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‘Deer warts’ unsightly, but rarely serious

BY Randy Zellers

ON 10-25-2017


Oct. 25, 2017

Randy Zellers

Assistant Chief of Communications

Each year, hunters scan through images taken by trail cameras, taking an inventory of the deer calling their stand location home. Leave a camera up long enough and you may wind up with a picture of a deer with tumor-like growths along its sides, back or neck. 

These warty obtrusions are called cutaneous fibromas, and they’re fairly common in deer. The tumor is actually caused by a virus that is thought to be transmitted by biting insects.

“The virus also may enter through a cuts or other breaks in the skin,” said Dr. Jenn Ballard, wildlife veterinarian for the Arkansas Game and Fish Commission. “But there’s no evidence that these growths can be transmitted to domestic pets, livestock or people.”

Ballard says biologists throughout the AGFC have seen an increase in the number of calls and images of the malady this year, usually with concerns that the growths may be an indication of chronic wasting disease or some other serious illness.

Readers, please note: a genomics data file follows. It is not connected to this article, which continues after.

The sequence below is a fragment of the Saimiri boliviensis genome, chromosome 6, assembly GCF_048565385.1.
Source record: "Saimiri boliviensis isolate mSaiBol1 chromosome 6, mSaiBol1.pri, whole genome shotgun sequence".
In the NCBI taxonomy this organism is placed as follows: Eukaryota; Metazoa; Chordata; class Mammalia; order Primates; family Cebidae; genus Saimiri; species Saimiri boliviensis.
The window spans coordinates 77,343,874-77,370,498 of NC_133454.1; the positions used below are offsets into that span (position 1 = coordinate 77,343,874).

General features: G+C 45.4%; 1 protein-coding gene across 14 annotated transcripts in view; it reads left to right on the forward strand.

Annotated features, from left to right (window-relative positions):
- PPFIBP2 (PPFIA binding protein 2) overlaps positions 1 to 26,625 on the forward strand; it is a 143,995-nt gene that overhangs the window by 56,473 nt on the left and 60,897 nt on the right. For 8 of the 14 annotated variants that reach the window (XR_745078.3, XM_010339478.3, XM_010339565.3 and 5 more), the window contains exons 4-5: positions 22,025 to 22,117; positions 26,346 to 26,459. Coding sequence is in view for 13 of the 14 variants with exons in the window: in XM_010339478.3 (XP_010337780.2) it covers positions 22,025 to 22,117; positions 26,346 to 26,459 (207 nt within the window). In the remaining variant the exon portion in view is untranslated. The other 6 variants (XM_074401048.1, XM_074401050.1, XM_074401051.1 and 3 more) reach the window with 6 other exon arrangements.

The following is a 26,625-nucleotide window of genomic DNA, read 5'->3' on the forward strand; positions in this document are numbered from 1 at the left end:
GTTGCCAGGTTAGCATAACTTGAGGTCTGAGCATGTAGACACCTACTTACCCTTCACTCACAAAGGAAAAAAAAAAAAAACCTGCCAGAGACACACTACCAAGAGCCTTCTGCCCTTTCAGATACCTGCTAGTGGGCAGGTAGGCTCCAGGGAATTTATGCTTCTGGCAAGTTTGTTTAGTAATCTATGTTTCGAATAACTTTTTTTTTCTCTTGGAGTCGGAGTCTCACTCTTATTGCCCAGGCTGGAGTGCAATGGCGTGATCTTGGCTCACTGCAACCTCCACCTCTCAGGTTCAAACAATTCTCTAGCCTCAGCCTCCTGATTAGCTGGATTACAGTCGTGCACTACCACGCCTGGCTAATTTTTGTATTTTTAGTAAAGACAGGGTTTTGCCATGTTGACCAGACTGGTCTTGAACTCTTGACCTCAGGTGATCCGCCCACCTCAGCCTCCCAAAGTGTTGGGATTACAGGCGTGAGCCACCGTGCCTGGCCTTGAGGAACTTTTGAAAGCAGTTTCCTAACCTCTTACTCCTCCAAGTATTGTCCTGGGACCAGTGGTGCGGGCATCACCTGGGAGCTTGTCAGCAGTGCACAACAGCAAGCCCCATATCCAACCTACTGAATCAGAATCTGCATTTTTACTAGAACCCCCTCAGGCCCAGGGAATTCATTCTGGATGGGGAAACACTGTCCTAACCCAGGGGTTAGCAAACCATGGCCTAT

“These tumors are actually fairly common. There may be a few more cases happening this year, but it may just be that people are a bit more observant because of CWD awareness,” Ballard said.

The growths, usually ranging in size from as small as a pea to softball-sized, are rarely permanent and only pose any serious risk if they develop in areas where they interfere with the deer’s sight, breathing, eating or walking.

“If the tumors are damaged, secondary bacterial infections can set in, but the tumors alone more unsightly than they are harmful,” Ballard said. “In many cases, the tumors will go away on their own.” 

Many hunters ask if deer with fibromas are safe to eat. A few small fibromas won’t make the meat unsafe for human consumption, and hunters who harvest deer with these lesions will notice the growths are only on the skin and don’t extend into the muscle tissue. In more severe cases, fibromas may become infected or discolor the muscle underneath. The virus is not known to infect people, but hunters should not consume animals that behave abnormally or have evidence of secondary bacterial infections associated with these lesions.

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